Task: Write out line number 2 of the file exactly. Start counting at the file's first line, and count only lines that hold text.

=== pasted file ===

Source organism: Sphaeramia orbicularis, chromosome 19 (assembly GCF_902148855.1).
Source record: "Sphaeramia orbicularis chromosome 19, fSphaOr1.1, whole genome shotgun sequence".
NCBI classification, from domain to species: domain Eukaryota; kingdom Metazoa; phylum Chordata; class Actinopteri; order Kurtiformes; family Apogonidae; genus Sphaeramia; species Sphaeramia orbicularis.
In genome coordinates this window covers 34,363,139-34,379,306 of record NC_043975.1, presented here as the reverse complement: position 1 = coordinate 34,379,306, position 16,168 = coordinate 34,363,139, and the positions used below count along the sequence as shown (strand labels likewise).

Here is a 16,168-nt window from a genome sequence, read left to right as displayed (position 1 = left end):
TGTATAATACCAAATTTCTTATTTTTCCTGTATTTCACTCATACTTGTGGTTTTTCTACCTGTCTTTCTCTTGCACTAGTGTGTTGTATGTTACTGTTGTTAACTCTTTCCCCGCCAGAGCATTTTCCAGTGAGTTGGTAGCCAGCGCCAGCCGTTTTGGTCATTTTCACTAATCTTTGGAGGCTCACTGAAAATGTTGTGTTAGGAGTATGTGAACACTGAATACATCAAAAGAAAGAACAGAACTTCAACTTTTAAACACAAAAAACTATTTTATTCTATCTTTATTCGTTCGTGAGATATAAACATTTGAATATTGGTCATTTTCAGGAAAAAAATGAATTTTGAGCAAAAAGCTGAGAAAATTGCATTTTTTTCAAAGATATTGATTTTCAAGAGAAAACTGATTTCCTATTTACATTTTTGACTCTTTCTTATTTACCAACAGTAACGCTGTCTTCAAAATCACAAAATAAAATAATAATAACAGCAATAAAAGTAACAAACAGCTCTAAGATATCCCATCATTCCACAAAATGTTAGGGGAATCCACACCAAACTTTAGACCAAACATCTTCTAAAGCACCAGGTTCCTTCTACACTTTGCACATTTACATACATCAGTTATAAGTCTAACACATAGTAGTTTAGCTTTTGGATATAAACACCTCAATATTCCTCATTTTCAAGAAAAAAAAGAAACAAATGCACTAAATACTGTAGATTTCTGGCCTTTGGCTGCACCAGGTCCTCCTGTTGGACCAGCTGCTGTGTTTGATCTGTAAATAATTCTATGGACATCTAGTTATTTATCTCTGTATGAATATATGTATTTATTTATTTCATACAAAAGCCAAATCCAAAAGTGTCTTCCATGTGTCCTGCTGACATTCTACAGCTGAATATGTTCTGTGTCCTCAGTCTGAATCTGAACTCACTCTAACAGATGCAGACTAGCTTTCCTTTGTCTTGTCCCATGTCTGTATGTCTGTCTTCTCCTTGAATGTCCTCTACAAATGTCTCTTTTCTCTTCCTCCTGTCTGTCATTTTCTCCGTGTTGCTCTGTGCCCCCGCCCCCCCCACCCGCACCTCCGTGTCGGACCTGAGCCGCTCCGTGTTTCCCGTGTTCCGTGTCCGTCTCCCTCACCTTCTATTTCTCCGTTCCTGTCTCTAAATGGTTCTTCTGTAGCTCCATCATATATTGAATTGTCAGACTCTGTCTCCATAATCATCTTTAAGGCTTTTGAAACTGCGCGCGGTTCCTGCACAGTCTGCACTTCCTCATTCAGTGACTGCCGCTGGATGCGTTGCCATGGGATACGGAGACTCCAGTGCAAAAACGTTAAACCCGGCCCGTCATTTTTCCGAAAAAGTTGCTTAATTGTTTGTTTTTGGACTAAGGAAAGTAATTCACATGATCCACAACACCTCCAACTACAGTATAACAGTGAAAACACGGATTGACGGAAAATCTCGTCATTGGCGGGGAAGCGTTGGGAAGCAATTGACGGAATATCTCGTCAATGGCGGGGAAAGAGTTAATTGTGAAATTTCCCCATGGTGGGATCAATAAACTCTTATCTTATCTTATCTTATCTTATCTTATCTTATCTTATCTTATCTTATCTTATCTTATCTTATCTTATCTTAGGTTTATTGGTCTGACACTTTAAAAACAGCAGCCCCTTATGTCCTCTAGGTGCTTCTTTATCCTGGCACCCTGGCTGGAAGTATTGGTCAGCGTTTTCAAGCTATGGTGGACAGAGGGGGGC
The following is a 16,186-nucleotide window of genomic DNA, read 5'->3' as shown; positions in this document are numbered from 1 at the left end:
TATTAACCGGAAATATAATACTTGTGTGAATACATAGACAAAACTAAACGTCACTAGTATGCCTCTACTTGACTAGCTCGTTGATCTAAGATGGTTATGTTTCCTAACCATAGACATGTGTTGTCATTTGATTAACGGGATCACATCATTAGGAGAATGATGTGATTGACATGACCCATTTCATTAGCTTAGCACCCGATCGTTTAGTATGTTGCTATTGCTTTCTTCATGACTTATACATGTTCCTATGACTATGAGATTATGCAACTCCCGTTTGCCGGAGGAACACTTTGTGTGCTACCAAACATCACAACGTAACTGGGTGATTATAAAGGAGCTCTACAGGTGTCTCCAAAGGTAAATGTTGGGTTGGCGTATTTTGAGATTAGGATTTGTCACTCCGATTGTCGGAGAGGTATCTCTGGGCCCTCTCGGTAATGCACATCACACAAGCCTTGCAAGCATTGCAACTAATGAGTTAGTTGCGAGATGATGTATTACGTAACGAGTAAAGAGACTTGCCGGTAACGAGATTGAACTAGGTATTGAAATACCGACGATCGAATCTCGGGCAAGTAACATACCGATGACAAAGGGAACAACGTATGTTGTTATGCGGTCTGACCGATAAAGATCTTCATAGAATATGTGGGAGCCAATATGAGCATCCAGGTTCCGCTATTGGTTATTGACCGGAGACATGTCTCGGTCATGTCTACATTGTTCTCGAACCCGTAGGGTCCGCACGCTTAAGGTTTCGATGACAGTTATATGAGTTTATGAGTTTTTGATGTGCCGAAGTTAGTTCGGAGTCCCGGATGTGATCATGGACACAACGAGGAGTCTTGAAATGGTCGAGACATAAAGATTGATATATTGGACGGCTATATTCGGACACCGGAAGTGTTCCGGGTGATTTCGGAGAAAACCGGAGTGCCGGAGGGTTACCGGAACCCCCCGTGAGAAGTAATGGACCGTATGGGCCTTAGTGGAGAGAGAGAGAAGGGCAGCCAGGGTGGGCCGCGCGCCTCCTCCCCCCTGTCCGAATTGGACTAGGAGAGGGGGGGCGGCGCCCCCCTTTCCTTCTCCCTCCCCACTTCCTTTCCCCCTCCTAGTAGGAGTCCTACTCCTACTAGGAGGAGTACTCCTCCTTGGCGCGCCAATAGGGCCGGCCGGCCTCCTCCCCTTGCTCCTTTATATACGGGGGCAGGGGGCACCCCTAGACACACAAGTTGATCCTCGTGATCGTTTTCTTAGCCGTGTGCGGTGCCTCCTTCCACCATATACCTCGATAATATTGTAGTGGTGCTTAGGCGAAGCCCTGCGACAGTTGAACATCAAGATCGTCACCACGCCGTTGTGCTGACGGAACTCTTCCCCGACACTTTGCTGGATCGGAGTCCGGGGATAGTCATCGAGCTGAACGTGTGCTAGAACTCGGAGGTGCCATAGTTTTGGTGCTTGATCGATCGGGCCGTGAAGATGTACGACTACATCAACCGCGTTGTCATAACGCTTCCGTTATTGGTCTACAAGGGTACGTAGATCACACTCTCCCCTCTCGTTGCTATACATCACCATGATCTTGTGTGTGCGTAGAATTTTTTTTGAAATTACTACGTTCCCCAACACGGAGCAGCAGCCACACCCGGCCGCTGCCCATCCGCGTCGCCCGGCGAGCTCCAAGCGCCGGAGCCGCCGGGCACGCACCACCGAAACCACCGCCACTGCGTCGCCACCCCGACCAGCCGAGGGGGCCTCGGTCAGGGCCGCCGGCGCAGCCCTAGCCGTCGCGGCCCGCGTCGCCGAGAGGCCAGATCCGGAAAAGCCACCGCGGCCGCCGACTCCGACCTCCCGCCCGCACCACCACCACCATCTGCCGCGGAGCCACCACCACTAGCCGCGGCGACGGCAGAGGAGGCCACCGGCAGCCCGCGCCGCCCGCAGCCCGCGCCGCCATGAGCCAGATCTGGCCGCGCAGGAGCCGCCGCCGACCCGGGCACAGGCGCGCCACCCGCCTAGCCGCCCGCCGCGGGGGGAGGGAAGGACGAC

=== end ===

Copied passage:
Source record: "Sphaeramia orbicularis chromosome 19, fSphaOr1.1, whole genome shotgun sequence".